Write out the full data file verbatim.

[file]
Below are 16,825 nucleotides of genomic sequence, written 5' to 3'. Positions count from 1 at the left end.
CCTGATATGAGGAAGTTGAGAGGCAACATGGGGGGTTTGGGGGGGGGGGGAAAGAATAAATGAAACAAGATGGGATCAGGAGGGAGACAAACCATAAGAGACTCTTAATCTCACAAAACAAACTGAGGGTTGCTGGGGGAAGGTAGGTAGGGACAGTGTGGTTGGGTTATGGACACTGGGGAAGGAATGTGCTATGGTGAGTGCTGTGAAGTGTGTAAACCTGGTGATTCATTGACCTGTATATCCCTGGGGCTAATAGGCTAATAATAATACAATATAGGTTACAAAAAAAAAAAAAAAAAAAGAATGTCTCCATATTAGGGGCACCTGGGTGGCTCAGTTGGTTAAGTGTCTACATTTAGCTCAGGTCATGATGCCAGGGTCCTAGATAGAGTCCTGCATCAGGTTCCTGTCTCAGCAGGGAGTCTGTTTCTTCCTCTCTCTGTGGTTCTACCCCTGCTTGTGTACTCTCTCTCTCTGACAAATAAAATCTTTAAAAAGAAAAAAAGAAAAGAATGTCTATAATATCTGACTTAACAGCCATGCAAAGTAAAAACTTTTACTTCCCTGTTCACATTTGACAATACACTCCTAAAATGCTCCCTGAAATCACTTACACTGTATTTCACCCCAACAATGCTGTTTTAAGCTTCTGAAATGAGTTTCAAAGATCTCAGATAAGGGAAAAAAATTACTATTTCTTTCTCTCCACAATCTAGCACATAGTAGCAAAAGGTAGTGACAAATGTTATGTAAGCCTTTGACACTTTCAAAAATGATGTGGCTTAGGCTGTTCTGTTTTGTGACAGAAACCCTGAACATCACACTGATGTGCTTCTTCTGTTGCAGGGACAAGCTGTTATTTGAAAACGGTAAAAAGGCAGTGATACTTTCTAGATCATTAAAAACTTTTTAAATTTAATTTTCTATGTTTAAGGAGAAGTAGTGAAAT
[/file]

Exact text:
Below are 16,825 nucleotides of genomic sequence, written 5' to 3'. Positions count from 1 at the left end.
CCTGATATGAGGAAGTTGAGAGGCAACATGGGGGGTTTGGGGGGGGGGGGAAAGAATAAATGAAACAAGATGGGATCAGGAGGGAGACAAACCATAAGAGACTCTTAATCTCACAAAACAAACTGAGGGTTGCTGGGGGAAGGTAGGTAGGGACAGTGTGGTTGGGTTATGGACACTGGGGAAGGAATGTGCTATGGTGAGTGCTGTGAAGTGTGTAAACCTGGTGATTCATTGACCTGTATATCCCTGGGGCTAATAGGCTAATAATAATACAATATAGGTTACAAAAAAAAAAAAAAAAAAAGAATGTCTCCATATTAGGGGCACCTGGGTGGCTCAGTTGGTTAAGTGTCTACATTTAGCTCAGGTCATGATGCCAGGGTCCTAGATAGAGTCCTGCATCAGGTTCCTGTCTCAGCAGGGAGTCTGTTTCTTCCTCTCTCTGTGGTTCTACCCCTGCTTGTGTACTCTCTCTCTCTGACAAATAAAATCTTTAAAAAGAAAAAAAGAAAAGAATGTCTATAATATCTGACTTAACAGCCATGCAAAGTAAAAACTTTTACTTCCCTGTTCACATTTGACAATACACTCCTAAAATGCTCCCTGAAATCACTTACACTGTATTTCACCCCAACAATGCTGTTTTAAGCTTCTGAAATGAGTTTCAAAGATCTCAGATAAGGGAAAAAAATTACTATTTCTTTCTCTCCACAATCTAGCACATAGTAGCAAAAGGTAGTGACAAATGTTATGTAAGCCTTTGACACTTTCAAAAATGATGTGGCTTAGGCTGTTCTGTTTTGTGACAGAAACCCTGAACATCACACTGATGTGCTTCTTCTGTTGCAGGGACAAGCTGTTATTTGAAAACGGTAAAAAGGCAGTGATACTTTCTAGATCATTAAAAACTTTTTAAATTTAATTTTCTATGTTTAAGGAGAAGTAGTGAAAT